The control system may also include a power switching relay (not shown) having a pair of relay contacts for switching power to the heating element 28, from a constant voltage (e.g. 240 volts) source of alternating current electric power under the control of the controller 32. For simplification, only a single element 28 has been illustrated in FIG. 2. In an actual commercial embodiment, however, a broiling element could, of course, be a part of the control system along with its own power switching relay to interconnect the broiling element to the power source.
Above the oven cavity 24 is an exhausting passage or flue passage 50 through which atmosphere within the oven cavity 24 may be exhausted to the ambient atmosphere. In a preferred, although not necessary, arrangement, an outlet tube 54 is provided which communicates at a first inlet end 56 with the flue passage 50 and has a second end 58 which preferably is located in or near a console 59 of the stove on which the various control knobs 16, 20, 22 are mounted. A gas sensor 60 is connected to the second end 58 of the outlet tube 54. With the sensor located in or near the console 59 the sensor will be isolated from the high temperatures of the oven cavity 24.
A filter 61 may be provided in line with the outlet tube 54 to prevent undesired products such as particulate matter or moisture to enter into the gas sensor 60. An activated carbon filter is preferred. Activated carbon is a very porous material capable of adsorbing water vapor. As the sample gas flow passes through the charcoal pellets in the filter 61, it is forced to change direction may times causing the water to separate. This redirection also traps the grease and particulate matter before it reaches the gas sensor 60.
The sensor 60 may be an infrared (IR) type gas sensor wherein infrared light is emitted from an infrared source and directed through a sample chamber to a infrared detector. The sensor 60 is interconnected with a sensor controller 62 for providing readings of selected gas concentration levels. The sensor controller 62, along with the other control components may also be located within the console 59. It can be understood by one skilled in the art that the sensor 60 may be mounted directly to a circuit board which also supports the sensor control 62.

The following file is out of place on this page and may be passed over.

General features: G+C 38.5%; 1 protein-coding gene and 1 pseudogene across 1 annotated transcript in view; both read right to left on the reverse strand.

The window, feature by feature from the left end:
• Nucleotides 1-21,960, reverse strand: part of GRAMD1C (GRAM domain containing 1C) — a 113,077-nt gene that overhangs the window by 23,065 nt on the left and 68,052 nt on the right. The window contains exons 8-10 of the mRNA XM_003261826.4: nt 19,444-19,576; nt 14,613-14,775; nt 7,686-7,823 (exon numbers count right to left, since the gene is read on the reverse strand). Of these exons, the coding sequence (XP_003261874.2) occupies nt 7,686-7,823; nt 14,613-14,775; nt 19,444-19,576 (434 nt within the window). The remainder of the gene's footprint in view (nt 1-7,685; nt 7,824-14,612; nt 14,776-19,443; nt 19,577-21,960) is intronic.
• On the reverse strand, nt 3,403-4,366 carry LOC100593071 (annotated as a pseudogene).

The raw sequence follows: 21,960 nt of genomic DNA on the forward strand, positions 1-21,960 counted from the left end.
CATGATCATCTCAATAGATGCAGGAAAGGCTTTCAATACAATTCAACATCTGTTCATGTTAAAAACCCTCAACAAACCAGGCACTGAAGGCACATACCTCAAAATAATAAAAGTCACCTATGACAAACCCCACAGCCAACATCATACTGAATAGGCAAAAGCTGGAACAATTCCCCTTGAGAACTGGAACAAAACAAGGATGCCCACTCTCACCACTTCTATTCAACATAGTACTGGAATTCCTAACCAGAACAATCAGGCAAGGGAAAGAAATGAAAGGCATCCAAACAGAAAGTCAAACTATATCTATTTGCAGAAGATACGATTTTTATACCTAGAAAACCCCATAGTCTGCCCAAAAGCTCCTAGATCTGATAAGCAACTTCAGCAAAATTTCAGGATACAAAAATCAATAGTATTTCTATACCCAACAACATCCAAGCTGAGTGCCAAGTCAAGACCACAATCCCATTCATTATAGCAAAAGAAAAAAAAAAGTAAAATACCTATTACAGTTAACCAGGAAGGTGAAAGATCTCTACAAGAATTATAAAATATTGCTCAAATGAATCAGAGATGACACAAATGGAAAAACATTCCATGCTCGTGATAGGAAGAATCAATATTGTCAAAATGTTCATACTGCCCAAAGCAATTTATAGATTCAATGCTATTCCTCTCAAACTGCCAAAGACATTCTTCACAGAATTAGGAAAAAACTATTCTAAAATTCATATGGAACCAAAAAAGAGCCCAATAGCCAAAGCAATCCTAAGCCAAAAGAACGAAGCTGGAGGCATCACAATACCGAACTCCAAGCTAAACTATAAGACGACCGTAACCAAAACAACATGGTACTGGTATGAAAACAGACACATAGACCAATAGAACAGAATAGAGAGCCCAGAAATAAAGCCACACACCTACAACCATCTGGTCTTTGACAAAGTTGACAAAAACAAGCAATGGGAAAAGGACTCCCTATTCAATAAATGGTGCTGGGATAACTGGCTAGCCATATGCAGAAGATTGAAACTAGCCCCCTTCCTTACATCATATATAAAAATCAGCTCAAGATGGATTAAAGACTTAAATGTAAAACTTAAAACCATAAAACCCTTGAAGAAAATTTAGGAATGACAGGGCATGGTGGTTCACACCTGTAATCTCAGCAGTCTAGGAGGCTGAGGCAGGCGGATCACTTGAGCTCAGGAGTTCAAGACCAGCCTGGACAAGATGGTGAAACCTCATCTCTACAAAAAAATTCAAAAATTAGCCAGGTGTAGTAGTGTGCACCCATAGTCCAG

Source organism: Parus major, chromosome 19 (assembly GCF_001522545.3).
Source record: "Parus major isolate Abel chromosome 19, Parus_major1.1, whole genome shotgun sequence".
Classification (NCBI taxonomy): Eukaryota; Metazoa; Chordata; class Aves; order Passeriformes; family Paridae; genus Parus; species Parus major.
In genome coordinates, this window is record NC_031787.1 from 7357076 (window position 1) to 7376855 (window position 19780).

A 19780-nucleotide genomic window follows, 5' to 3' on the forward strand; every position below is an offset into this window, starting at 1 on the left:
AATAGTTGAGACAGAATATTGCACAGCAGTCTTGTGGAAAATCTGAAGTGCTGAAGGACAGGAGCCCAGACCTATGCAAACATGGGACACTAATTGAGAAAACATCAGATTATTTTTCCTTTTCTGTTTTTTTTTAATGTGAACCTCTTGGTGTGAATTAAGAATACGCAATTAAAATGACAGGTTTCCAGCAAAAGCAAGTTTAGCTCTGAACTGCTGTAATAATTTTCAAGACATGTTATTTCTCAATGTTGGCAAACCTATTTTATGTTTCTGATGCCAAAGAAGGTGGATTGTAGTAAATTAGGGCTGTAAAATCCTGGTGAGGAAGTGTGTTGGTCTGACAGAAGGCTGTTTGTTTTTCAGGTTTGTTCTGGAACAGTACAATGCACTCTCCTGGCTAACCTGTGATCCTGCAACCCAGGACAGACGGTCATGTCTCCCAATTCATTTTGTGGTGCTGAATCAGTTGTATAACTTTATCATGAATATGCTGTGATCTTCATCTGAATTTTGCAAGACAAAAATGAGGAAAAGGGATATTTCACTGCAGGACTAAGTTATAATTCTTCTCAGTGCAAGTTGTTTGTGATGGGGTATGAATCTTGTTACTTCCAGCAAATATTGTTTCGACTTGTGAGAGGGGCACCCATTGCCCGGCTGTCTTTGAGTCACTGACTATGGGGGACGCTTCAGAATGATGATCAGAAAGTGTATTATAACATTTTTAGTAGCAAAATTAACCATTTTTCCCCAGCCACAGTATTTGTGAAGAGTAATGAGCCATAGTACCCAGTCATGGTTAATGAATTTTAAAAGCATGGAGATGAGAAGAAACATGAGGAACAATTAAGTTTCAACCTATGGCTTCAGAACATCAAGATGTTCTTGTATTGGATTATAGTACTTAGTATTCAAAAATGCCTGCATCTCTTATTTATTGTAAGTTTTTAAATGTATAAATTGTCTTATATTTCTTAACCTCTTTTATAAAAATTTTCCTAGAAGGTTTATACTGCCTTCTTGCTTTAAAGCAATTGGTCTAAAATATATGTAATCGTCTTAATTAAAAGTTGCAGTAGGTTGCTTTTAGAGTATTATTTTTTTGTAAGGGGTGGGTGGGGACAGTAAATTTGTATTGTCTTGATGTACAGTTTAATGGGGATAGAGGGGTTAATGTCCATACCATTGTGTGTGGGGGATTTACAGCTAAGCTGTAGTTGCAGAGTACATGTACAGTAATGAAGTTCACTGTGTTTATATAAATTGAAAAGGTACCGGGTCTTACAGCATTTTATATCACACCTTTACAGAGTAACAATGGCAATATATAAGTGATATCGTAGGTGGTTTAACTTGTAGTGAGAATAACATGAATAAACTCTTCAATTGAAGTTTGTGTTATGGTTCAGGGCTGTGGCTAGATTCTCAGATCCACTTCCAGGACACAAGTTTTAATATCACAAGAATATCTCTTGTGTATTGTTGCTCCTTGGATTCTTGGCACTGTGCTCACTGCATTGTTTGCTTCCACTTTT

Although the shape and arrangement of the outlet tube 54 can be varied, in a preferred arrangement the outlet tube 54 includes a portion that has a continuous upward slope from its inlet end 56 to its outlet end 58 such that any condensation from gases flowing therein will drip back into the flue passage 50 and will not collect in the outlet tube 54 which might otherwise block the tube 54.
As an alternative mounting arrangement, a gas sensor 60 may be mounted directly in the flue passage 50. However, in these positions the sensor will be subjected to higher temperatures and other products of combustion which may require filtering or shielding to provide some of the functions of the tube 54.
In a preferred arrangement, there is the main controller section 32 and a separate sensor control 64—each being separately mounted printed circuit boards. However, the main controller 32 and the sensor controller 62 may also be combined into single controller. The control system for the range 12 may be generally referred to as a control system 70—shown as a combination of the controller 32 and the sensor controller 62.
As discussed above, the present invention is directed to a system wherein the length of the self-cleaning cycle is adjusted to the length needed for the existing degree of soil accumulation such that the total cleaning cycle time is minimized and the negative impact on kitchen environment and energy usage caused by the cleaning cycle time can be minimized. In general, the necessary clean time is related to the amount of food soils that have accumulated in the oven cavity 24 such that the greater the quantity of soil, the greater the amount of clean time is required.